Saskatchewan can expect to suffer after hospital laundry privatization

| February 3, 2015
Photo credit: flickr/ Sam Verhaert

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A new CCPA Saskatchewan report by University of Winnipeg economists concludes that privatizing provincial laundry services may garner some short-term savings but at long-term costs.

In 2013, Saskatchewan's government announced that it would be replacing five publicly owned hospital laundries. Sometime this year, those regional services will be replaced with a private centralized laundry services operated by Alberta-based K-Bro Linen, which will establish a single plant in Regina to serve the entire province.

The CCPA report finds that this privatization deal will result in a $14 to $42 million decrease in the income of the residents of Saskatchewan over the next ten years.

Privatization is a rising trend for cash-strapped governments across Canada -- especially in the health-care sector. The CCPA report argues that privatization of public services often costs more than anticipated while yielding lower quality services and little to no efficiency gains.

The report states:

Saskatchewan's publicly owned hospital laundry and linen service is in a general state of disrepair because of the neglect of the province in investing and maintaining the existing facilities. The decision to privatize services is not in the best interest of the residents of Saskatchewan. Any short-term benefits accruing to 3sHealth must be weighed against the costs borne in the form of lower employment and income in the province.

The report finds that laundry plant closure in Prince Albert alone will result in 74 jobs lost, causing a decline in labour income of $2.5 million in the region, and a decline in regional GDP of $3.7 million.

"It's a decent paying job, it's Monday to Friday, and there are a lot of couples that work here, so they are both going to lose their jobs," said CUPE Local 3736 president Anita Labossiere, whose union represents 74 workers at North Sask Laundry in Prince Albert, one of five locations that will soon be closed.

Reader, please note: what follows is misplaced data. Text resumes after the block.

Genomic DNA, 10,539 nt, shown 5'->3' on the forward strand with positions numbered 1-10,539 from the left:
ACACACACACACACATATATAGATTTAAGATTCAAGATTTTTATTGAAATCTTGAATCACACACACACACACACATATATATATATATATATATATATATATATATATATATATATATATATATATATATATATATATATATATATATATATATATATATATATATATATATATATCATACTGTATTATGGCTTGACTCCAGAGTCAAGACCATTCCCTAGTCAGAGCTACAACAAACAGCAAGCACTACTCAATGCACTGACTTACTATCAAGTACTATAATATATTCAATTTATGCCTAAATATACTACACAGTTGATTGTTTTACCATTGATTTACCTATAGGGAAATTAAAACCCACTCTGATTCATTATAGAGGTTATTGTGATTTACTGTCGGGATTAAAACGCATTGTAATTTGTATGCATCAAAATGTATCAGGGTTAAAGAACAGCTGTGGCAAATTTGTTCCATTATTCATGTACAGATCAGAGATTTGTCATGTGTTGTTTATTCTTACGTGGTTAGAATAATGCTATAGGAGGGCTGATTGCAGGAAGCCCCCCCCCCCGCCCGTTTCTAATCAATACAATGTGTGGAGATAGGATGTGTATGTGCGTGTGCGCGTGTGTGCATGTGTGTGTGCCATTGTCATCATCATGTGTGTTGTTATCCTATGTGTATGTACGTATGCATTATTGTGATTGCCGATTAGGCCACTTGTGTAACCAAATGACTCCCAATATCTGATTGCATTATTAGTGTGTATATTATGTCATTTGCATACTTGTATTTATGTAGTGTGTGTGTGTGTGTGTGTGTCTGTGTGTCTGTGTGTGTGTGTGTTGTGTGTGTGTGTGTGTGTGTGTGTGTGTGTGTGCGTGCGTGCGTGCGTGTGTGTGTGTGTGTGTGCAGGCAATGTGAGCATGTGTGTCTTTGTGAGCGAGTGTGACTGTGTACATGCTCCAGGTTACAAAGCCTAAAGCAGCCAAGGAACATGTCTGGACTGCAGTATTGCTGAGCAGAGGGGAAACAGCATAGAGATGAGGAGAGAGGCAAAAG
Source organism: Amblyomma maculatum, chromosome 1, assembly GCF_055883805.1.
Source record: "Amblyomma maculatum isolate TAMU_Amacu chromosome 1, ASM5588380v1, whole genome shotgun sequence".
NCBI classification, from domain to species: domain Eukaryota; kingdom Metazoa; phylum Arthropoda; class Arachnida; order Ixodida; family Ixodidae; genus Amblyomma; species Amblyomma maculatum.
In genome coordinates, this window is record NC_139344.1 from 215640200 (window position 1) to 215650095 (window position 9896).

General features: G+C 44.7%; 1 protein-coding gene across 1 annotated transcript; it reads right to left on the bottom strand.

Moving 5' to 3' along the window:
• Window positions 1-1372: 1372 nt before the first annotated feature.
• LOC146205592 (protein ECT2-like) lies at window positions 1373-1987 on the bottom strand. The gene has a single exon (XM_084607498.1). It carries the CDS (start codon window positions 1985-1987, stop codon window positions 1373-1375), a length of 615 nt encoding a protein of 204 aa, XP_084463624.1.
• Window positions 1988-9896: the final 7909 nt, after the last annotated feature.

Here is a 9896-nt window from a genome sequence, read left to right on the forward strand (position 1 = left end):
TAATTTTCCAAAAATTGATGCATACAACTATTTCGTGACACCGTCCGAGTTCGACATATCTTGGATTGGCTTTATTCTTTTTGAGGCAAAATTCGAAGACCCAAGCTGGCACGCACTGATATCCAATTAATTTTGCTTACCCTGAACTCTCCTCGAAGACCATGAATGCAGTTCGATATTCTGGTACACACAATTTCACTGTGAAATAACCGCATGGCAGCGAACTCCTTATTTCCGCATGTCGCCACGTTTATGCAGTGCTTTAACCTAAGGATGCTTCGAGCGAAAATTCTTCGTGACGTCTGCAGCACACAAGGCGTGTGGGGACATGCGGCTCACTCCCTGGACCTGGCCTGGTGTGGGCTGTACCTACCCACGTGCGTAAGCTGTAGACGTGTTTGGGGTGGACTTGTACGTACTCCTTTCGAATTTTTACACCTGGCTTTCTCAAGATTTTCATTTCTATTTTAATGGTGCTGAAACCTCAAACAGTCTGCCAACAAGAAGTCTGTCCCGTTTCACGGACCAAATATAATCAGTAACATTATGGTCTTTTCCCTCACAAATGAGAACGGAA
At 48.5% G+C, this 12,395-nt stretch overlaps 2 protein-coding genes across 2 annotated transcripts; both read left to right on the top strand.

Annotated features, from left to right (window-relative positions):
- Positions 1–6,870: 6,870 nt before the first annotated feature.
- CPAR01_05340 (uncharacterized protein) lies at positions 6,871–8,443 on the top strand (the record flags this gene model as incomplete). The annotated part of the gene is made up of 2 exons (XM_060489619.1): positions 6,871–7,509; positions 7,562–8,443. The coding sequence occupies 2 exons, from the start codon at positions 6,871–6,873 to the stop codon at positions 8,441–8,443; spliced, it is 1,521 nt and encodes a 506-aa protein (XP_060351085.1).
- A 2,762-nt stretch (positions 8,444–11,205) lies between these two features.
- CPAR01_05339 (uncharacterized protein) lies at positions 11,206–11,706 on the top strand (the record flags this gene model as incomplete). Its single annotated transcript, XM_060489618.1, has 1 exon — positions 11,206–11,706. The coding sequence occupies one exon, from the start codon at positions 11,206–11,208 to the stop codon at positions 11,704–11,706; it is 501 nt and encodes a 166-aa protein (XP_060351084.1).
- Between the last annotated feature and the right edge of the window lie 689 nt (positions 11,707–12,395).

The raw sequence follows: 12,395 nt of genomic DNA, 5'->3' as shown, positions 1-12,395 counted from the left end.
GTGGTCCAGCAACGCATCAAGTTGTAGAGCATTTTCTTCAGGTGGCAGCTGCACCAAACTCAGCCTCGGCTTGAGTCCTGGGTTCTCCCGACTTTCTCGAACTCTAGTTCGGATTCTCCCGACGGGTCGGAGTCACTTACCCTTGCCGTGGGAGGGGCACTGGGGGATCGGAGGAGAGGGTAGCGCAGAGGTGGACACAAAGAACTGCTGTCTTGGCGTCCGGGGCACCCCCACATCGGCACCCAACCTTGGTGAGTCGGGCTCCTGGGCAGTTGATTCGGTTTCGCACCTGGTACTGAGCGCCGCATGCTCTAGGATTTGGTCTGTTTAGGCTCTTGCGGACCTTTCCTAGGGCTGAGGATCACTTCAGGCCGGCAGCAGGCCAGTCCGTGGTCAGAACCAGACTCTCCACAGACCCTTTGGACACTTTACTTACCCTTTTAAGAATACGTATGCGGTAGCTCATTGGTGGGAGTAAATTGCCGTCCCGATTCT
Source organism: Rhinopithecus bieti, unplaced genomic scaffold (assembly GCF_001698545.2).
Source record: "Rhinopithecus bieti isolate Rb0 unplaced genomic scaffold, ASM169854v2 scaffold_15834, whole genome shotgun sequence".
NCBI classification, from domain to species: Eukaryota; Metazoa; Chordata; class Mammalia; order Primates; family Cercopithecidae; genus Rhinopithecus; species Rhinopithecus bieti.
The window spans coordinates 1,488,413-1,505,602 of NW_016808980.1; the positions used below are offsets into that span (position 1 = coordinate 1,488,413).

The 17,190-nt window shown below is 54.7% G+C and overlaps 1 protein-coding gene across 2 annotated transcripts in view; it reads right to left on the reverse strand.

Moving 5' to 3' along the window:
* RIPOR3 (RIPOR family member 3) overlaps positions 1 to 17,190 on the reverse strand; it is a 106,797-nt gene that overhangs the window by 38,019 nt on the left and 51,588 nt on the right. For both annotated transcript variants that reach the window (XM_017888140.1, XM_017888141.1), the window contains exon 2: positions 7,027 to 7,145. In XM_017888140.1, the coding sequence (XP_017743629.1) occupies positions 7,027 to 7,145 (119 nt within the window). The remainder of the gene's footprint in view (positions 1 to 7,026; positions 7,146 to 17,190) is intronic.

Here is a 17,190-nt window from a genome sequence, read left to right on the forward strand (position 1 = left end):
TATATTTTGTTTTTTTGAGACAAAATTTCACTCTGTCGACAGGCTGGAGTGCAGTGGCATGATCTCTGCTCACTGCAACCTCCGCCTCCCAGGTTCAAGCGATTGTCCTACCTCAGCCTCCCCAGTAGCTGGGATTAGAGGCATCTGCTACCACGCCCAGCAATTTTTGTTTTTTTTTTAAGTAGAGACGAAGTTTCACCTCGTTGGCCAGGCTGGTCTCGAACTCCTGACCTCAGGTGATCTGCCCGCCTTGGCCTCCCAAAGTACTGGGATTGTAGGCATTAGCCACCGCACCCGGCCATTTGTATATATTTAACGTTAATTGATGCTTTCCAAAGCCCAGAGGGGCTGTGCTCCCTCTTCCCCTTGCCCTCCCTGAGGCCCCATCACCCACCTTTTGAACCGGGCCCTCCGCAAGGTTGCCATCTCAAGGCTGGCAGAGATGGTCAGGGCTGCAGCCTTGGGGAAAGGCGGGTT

"People need to really understand the impact that its going to have on the community and the province. It's over 300 people that are going to be losing jobs across the province, it's not just us," said Labossiere, who explained that she and the other workers at North Sask have been holding their breath since the privatization announcement was made in 2013.

"It's very stressful for people because they haven't given us an end-date," said Laboissier, "So you're on edge everyday. Nobody can plan their lives without an end-date. Nobody can apply for school, they can't make plans."

As far as Laboissier knows, her workplace, along with laundries in Regina, Weyburn, Yorkton and Moose Jaw will be closed on or before December 31, 2015. 

Ella Bedard is's labour intern. She has written about labour issues for and the Halifax Media Co-op and is the co-producer of the radio documentary The Amelie: Canadian Refugee Policy and the Story of the 1987 Boat People.

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